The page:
Matt Salmon, chairman of the House Subcommittee on Asia and the Pacific was critical of the U.S. One China policy, during a hearing last month, called on the U.S. to “tweak that policy.”

Underlining these changes are the abrupt departures of two high ranking pro-China officials from the Obama administration last month. One was the most senior U.S. intelligence official on China Paul Heer.

According to national security expert and correspondent Bill Gertz, Heer “was known for a steadfast bias that sought to play down the various threats posed by China in favor of more conciliatory views.”

The other was U.S. National Security Council (NSC) senior China specialist Evan Medeiros who, Gertz said, was “regarded by critics as among the most pro-China policy-makers.”

Gertz quoted Congressional Republican as saying Medeiros was behind the White House decision to deny sales of advanced U.S. F-16 jet fighters to Taiwan.

Medeiros was extensively involved in the U.S. relations with Taiwan and China.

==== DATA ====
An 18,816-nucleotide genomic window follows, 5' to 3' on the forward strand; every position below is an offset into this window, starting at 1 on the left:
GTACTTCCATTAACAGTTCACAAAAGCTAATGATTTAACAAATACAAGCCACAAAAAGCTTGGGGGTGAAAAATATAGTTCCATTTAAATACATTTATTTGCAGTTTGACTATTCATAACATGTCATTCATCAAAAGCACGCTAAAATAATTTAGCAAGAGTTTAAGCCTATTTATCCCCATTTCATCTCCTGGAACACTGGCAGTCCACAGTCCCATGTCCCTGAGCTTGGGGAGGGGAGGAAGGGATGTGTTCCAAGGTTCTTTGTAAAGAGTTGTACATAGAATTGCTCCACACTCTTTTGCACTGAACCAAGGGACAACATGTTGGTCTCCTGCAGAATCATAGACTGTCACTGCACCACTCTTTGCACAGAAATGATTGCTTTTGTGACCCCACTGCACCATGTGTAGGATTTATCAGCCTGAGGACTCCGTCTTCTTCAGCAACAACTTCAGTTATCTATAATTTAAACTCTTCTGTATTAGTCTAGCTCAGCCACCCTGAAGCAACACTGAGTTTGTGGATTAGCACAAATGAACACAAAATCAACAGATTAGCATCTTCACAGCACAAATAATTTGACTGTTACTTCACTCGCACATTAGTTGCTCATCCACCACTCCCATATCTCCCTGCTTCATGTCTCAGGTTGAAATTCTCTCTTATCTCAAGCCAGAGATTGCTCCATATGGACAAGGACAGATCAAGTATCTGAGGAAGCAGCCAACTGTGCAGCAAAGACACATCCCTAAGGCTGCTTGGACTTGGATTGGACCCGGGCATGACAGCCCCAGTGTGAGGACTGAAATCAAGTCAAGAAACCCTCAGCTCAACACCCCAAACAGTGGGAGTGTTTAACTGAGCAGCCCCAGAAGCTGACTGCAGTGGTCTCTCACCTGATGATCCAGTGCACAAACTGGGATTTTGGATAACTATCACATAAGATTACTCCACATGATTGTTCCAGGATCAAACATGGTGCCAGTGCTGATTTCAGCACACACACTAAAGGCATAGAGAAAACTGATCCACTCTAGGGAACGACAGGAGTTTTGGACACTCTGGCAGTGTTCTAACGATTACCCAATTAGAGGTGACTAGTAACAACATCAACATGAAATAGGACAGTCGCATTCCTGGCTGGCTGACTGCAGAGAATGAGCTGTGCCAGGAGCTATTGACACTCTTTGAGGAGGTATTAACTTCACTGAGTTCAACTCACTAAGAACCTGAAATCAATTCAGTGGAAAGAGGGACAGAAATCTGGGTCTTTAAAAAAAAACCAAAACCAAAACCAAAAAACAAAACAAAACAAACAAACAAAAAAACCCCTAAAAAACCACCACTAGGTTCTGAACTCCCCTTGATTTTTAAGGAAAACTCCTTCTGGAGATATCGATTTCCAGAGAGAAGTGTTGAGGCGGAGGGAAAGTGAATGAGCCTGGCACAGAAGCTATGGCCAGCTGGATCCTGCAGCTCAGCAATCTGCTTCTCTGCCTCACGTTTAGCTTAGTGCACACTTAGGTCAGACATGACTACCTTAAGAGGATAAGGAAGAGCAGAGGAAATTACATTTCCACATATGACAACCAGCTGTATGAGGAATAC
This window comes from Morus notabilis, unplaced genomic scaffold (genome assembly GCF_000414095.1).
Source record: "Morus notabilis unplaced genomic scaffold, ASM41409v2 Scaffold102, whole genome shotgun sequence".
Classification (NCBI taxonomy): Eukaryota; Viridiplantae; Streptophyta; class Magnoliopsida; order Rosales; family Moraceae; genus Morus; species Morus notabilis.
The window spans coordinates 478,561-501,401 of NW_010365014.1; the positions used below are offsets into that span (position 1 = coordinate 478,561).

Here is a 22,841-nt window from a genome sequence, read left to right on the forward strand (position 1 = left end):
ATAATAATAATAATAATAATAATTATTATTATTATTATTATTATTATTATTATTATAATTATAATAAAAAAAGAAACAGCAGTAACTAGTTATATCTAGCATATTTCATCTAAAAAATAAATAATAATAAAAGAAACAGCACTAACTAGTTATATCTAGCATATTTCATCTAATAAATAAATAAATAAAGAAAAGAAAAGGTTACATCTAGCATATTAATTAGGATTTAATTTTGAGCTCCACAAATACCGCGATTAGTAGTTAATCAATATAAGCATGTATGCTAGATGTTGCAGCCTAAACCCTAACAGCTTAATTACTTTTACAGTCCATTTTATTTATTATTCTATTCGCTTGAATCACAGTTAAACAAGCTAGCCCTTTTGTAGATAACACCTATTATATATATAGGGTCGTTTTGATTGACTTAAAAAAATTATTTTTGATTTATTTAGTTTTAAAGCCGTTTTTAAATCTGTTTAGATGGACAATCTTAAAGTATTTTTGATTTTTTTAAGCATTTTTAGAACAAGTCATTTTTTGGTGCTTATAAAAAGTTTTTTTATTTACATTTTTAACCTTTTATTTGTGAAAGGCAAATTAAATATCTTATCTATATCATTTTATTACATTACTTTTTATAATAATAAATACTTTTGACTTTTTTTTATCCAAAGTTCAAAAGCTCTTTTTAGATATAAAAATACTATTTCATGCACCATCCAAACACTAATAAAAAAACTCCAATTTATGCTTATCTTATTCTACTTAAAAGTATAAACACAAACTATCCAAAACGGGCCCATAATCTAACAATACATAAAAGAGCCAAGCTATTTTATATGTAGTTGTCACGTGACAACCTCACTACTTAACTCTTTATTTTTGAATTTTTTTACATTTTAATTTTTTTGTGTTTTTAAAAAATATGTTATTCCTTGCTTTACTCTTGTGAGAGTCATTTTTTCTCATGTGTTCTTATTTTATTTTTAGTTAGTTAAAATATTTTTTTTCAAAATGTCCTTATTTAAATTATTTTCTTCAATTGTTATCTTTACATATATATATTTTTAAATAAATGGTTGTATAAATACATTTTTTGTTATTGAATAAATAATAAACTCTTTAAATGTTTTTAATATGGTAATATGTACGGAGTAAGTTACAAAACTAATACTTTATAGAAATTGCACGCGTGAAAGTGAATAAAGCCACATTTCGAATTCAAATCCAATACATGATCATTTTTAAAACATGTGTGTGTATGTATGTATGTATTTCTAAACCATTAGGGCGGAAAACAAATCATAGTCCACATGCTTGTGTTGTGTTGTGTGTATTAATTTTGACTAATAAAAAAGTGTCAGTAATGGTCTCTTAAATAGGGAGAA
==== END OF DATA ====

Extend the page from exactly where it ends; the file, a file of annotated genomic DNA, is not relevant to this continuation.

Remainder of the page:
When Tsai Ing-wen, the presidential candidate of the opposition Democratic Progressive Party (DPP), visited Washington in September 2011, Medeiros was reported to have “sabotaged” her chances in 2012 by telling Financial Times that the Obama administration had doubts whether Tsai was able and willing to maintain peace and stability in the Taiwan Strait.

As a matter of fact, the Obama administration also took actions to help the KMT incumbent President Ma Ying-jeou’s reelection in 2012.

Even since 1990, Beijing has made effort to influence Taiwan’s each and every presidential election, in an attempt to recruit a possible Taiwan quisling.

Observers here and abroad, and especially Taiwan’s attentive public were shocked to see the Obama administration behave like the Chinese Communists to interfere and undermine Taiwan’s democratic process.

Worse, many Taiwanese people were resentful as the U.S. committed a huge political mistake by helping install an inept, dogmatic, egocentric and dysfunctional Ma Ying-jeou to be Taiwan’s president for four more years.

Taiwan’s Sunflower Movement and the KMT candidates’ landslide defeats in the nine-in-one elections in 2014 are unmistakable manifestations of popular rejection of Ma’s regime and his pro-China policies.

There are discernible signs everywhere in Taiwan’s polity today that the KMT will be out of power in the national elections next January, and the DPP presidential candidate Tsai Ing-wen will be Taiwan’s next president — and first female president.